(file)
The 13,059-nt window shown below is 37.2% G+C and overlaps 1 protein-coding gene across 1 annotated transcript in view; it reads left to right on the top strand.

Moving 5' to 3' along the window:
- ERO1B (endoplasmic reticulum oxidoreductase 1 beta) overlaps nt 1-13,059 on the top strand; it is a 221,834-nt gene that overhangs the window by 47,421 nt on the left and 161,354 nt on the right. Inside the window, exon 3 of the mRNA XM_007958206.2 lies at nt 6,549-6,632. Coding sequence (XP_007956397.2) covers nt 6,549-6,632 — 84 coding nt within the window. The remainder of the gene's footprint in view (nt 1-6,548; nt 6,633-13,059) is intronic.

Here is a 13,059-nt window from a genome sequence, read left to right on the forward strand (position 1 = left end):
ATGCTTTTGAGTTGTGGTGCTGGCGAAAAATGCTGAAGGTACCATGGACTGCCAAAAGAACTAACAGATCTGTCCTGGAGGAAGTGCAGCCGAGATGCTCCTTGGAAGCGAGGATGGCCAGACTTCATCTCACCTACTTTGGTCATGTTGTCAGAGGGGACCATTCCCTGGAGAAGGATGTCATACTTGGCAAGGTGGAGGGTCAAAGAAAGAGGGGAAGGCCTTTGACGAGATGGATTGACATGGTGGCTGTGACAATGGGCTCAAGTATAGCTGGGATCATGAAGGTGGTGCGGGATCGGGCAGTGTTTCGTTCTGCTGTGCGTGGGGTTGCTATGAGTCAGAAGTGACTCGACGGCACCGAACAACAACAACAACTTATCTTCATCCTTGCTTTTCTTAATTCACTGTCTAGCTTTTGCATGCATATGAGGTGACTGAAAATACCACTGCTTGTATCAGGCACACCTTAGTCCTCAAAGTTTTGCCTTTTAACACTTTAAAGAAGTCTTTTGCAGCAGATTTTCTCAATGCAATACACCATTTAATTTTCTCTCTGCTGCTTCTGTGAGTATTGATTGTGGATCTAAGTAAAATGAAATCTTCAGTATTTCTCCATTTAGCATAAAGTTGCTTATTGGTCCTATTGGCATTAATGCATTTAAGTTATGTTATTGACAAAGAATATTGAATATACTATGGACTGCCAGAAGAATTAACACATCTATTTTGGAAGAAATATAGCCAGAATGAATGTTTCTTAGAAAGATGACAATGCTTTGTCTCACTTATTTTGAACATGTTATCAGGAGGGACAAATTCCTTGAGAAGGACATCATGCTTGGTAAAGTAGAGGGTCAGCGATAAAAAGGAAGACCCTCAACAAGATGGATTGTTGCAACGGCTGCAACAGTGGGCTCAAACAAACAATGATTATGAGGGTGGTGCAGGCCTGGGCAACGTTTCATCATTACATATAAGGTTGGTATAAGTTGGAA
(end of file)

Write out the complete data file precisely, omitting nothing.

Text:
The 13,059-nt window shown below is 37.2% G+C and overlaps 1 protein-coding gene across 1 annotated transcript in view; it reads left to right on the top strand.

Moving 5' to 3' along the window:
- ERO1B (endoplasmic reticulum oxidoreductase 1 beta) overlaps nt 1-13,059 on the top strand; it is a 221,834-nt gene that overhangs the window by 47,421 nt on the left and 161,354 nt on the right. Inside the window, exon 3 of the mRNA XM_007958206.2 lies at nt 6,549-6,632. Coding sequence (XP_007956397.2) covers nt 6,549-6,632 — 84 coding nt within the window. The remainder of the gene's footprint in view (nt 1-6,548; nt 6,633-13,059) is intronic.

Here is a 13,059-nt window from a genome sequence, read left to right on the forward strand (position 1 = left end):
ATGCTTTTGAGTTGTGGTGCTGGCGAAAAATGCTGAAGGTACCATGGACTGCCAAAAGAACTAACAGATCTGTCCTGGAGGAAGTGCAGCCGAGATGCTCCTTGGAAGCGAGGATGGCCAGACTTCATCTCACCTACTTTGGTCATGTTGTCAGAGGGGACCATTCCCTGGAGAAGGATGTCATACTTGGCAAGGTGGAGGGTCAAAGAAAGAGGGGAAGGCCTTTGACGAGATGGATTGACATGGTGGCTGTGACAATGGGCTCAAGTATAGCTGGGATCATGAAGGTGGTGCGGGATCGGGCAGTGTTTCGTTCTGCTGTGCGTGGGGTTGCTATGAGTCAGAAGTGACTCGACGGCACCGAACAACAACAACAACTTATCTTCATCCTTGCTTTTCTTAATTCACTGTCTAGCTTTTGCATGCATATGAGGTGACTGAAAATACCACTGCTTGTATCAGGCACACCTTAGTCCTCAAAGTTTTGCCTTTTAACACTTTAAAGAAGTCTTTTGCAGCAGATTTTCTCAATGCAATACACCATTTAATTTTCTCTCTGCTGCTTCTGTGAGTATTGATTGTGGATCTAAGTAAAATGAAATCTTCAGTATTTCTCCATTTAGCATAAAGTTGCTTATTGGTCCTATTGGCATTAATGCATTTAAGTTATGTTATTGACAAAGAATATTGAATATACTATGGACTGCCAGAAGAATTAACACATCTATTTTGGAAGAAATATAGCCAGAATGAATGTTTCTTAGAAAGATGACAATGCTTTGTCTCACTTATTTTGAACATGTTATCAGGAGGGACAAATTCCTTGAGAAGGACATCATGCTTGGTAAAGTAGAGGGTCAGCGATAAAAAGGAAGACCCTCAACAAGATGGATTGTTGCAACGGCTGCAACAGTGGGCTCAAACAAACAATGATTATGAGGGTGGTGCAGGCCTGGGCAACGTTTCATCATTACATATAAGGTTGGTATAAGTTGGAA